Studying in America and Canada
Introduction

We now move to addressing your needs, beyond obtaining the international student visa, as they relate to travel and settling in America or Canada. Chances are - if you are a typical international student - that you are planning for your first trip to America or Canada. The trip is unlike any vacation that you might have had elsewhere. This time, you have to prepare for "living" in a foreign land for at least 2 years, depending on your program of studies. This trip is not a vacation, as you know. It requires leaving your friends and family behind for a substantial period of time, arriving in a foreign land with different culture, outlook, and lifestyle, facing a new system of education, making living arrangement and adapting to a new way of life.

We can understand the range of emotions that you might go through: excitement for what the future holds, curiosity and apprehension for what you may find, concerns about the challenges you may face, and a sense of "losing" your family and friends from your immediate circle of supporters and advisors. Your family and friends will go through similar emotions. You may, however, wish to take comfort in the fact that excitement, tempered with apprehension and sadness, is not an unusual emotional state that is peculiar to you.

You are about to undertake arguably the most significant step of your life, and that you would do so without overt or covert emotional feelings is simply not natural. You are about to embark on a life-altering experience, and your life will change forever without a doubt. You will have an enriching experience that goes beyond just further education in a foreign land, as your learning will extend well beyond the classroom to a new way of life. The challenges will be numerous, but so will be the rewards as you overcome these challenges. You will no doubt overcome the challenges, as you must, and as others do and have done in the past.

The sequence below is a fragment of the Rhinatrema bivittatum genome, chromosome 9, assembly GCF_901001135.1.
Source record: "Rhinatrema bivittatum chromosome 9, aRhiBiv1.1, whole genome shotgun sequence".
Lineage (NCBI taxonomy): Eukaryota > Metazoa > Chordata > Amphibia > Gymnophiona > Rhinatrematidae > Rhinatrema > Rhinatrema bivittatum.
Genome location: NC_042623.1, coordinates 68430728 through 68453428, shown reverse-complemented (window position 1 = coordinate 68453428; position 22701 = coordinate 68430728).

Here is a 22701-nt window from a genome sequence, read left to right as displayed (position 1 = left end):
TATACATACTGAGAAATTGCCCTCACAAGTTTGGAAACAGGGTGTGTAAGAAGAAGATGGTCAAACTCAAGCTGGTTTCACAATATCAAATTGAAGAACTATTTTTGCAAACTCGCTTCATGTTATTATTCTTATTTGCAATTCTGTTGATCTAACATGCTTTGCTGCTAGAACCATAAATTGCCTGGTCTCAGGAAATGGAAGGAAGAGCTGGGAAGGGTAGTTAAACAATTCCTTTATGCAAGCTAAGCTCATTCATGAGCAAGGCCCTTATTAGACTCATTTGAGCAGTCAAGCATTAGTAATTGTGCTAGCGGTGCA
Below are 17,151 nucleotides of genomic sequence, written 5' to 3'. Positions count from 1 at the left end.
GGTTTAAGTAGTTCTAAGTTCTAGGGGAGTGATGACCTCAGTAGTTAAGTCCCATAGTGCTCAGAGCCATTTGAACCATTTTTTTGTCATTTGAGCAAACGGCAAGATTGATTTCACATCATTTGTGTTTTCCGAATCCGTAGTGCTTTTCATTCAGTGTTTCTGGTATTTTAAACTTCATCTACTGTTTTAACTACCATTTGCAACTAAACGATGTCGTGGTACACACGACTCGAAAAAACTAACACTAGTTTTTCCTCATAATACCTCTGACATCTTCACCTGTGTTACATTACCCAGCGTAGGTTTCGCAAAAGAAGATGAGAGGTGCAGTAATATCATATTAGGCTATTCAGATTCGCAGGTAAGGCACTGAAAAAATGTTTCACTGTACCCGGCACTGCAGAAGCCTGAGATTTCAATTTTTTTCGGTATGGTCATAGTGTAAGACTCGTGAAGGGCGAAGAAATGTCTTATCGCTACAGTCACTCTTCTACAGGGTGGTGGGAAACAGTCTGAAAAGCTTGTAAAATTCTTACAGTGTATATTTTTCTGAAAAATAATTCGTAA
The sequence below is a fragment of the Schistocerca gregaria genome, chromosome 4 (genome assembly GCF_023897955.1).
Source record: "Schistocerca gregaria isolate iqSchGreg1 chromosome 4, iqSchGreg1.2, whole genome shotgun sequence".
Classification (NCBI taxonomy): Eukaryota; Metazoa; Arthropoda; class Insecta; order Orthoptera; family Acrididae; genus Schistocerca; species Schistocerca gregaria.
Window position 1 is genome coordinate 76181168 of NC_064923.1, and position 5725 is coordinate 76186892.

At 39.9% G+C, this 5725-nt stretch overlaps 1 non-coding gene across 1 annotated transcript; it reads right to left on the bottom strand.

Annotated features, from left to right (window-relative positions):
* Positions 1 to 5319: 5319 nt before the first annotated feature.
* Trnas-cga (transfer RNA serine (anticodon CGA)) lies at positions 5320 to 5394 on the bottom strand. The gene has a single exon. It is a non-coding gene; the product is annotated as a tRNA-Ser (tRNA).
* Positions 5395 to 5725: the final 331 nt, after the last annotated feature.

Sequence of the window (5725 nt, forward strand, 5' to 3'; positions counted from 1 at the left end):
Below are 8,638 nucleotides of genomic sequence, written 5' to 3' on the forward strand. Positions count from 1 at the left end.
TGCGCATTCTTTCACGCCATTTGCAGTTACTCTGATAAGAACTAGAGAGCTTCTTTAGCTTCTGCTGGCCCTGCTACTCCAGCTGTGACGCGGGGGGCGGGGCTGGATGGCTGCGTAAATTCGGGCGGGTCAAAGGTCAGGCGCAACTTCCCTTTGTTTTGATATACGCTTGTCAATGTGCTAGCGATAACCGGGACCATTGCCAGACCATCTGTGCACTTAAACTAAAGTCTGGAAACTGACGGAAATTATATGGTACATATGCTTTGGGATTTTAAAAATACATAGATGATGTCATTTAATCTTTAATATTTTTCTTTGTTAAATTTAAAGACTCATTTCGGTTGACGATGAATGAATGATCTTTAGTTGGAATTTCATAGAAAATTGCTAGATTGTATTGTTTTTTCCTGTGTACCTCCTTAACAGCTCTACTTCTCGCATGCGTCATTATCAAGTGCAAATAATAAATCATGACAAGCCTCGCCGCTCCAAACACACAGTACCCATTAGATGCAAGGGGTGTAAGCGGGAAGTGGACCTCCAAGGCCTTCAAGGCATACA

Learning about the challenges and circumstances you are likely to face is the first step in dealing with them. This chapter deals with precisely the information that would make you aware of what lies ahead and what you can do to deal with it effectively. In this chapter, we will deal with your planning for the trip, your arrival at the port of entry, and your first several weeks in the new country.

As you go through this stretch of preparation and settling in, the international student advisor at your new academic institution will be the best source of information, advice and guidance. Do not hesitate to contact the advisor, should you need help. It is the advisorís job to help you. However, you must be mindful that the advisor is also helping many other international students; you are not the only international student that the advisor is expected to help. Be judicious in your requests for help and understand that the advisor is for all international students: he or she is not your personal guide.

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